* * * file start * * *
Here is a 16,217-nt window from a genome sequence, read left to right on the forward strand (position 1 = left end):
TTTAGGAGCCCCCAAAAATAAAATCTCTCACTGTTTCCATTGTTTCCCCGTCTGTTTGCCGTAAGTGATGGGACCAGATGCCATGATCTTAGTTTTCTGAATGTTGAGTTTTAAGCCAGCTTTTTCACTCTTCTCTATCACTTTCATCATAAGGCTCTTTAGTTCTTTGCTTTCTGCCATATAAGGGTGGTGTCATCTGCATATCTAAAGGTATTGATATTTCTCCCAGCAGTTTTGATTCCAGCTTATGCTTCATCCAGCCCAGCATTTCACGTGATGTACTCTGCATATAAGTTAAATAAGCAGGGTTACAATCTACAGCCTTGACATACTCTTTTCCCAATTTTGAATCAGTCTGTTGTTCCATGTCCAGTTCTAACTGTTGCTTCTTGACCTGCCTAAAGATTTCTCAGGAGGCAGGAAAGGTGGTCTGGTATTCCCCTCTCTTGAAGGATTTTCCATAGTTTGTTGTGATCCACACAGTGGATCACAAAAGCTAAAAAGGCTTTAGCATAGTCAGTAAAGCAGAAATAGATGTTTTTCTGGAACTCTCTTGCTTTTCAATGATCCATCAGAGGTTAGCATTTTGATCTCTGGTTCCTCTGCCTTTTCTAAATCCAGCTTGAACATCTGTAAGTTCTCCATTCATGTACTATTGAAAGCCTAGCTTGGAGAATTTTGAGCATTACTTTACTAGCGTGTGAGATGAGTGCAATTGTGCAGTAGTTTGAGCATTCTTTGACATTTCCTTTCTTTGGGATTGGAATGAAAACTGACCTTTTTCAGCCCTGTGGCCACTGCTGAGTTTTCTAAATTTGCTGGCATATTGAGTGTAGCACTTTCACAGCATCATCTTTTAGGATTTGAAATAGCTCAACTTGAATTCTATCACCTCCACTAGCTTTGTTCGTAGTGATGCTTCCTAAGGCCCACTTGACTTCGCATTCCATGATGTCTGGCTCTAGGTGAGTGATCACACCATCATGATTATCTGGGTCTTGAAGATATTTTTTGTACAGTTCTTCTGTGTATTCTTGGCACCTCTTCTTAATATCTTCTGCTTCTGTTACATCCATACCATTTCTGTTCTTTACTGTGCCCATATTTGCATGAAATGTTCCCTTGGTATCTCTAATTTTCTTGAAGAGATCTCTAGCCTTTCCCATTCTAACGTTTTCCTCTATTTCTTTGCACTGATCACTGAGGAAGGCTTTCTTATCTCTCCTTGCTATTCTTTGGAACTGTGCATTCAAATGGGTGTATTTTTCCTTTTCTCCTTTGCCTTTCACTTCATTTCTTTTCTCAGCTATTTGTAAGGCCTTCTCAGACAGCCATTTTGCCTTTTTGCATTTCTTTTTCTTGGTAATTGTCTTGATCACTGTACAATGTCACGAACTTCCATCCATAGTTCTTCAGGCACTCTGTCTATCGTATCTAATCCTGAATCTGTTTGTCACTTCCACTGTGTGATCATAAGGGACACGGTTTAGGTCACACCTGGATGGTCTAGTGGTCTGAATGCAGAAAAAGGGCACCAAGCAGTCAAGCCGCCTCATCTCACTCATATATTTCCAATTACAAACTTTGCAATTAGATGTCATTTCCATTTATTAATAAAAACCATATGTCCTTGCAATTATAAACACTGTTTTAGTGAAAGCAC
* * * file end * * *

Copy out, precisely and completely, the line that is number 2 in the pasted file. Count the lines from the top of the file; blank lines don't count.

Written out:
TTTAGGAGCCCCCAAAAATAAAATCTCTCACTGTTTCCATTGTTTCCCCGTCTGTTTGCCGTAAGTGATGGGACCAGATGCCATGATCTTAGTTTTCTGAATGTTGAGTTTTAAGCCAGCTTTTTCACTCTTCTCTATCACTTTCATCATAAGGCTCTTTAGTTCTTTGCTTTCTGCCATATAAGGGTGGTGTCATCTGCATATCTAAAGGTATTGATATTTCTCCCAGCAGTTTTGATTCCAGCTTATGCTTCATCCAGCCCAGCATTTCACGTGATGTACTCTGCATATAAGTTAAATAAGCAGGGTTACAATCTACAGCCTTGACATACTCTTTTCCCAATTTTGAATCAGTCTGTTGTTCCATGTCCAGTTCTAACTGTTGCTTCTTGACCTGCCTAAAGATTTCTCAGGAGGCAGGAAAGGTGGTCTGGTATTCCCCTCTCTTGAAGGATTTTCCATAGTTTGTTGTGATCCACACAGTGGATCACAAAAGCTAAAAAGGCTTTAGCATAGTCAGTAAAGCAGAAATAGATGTTTTTCTGGAACTCTCTTGCTTTTCAATGATCCATCAGAGGTTAGCATTTTGATCTCTGGTTCCTCTGCCTTTTCTAAATCCAGCTTGAACATCTGTAAGTTCTCCATTCATGTACTATTGAAAGCCTAGCTTGGAGAATTTTGAGCATTACTTTACTAGCGTGTGAGATGAGTGCAATTGTGCAGTAGTTTGAGCATTCTTTGACATTTCCTTTCTTTGGGATTGGAATGAAAACTGACCTTTTTCAGCCCTGTGGCCACTGCTGAGTTTTCTAAATTTGCTGGCATATTGAGTGTAGCACTTTCACAGCATCATCTTTTAGGATTTGAAATAGCTCAACTTGAATTCTATCACCTCCACTAGCTTTGTTCGTAGTGATGCTTCCTAAGGCCCACTTGACTTCGCATTCCATGATGTCTGGCTCTAGGTGAGTGATCACACCATCATGATTATCTGGGTCTTGAAGATATTTTTTGTACAGTTCTTCTGTGTATTCTTGGCACCTCTTCTTAATATCTTCTGCTTCTGTTACATCCATACCATTTCTGTTCTTTACTGTGCCCATATTTGCATGAAATGTTCCCTTGGTATCTCTAATTTTCTTGAAGAGATCTCTAGCCTTTCCCATTCTAACGTTTTCCTCTATTTCTTTGCACTGATCACTGAGGAAGGCTTTCTTATCTCTCCTTGCTATTCTTTGGAACTGTGCATTCAAATGGGTGTATTTTTCCTTTTCTCCTTTGCCTTTCACTTCATTTCTTTTCTCAGCTATTTGTAAGGCCTTCTCAGACAGCCATTTTGCCTTTTTGCATTTCTTTTTCTTGGTAATTGTCTTGATCACTGTACAATGTCACGAACTTCCATCCATAGTTCTTCAGGCACTCTGTCTATCGTATCTAATCCTGAATCTGTTTGTCACTTCCACTGTGTGATCATAAGGGACACGGTTTAGGTCACACCTGGATGGTCTAGTGGTCTGAATGCAGAAAAAGGGCACCAAGCAGTCAAGCCGCCTCATCTCACTCATATATTTCCAATTACAAACTTTGCAATTAGATGTCATTTCCATTTATTAATAAAAACCATATGTCCTTGCAATTATAAACACTGTTTTAGTGAAAGCAC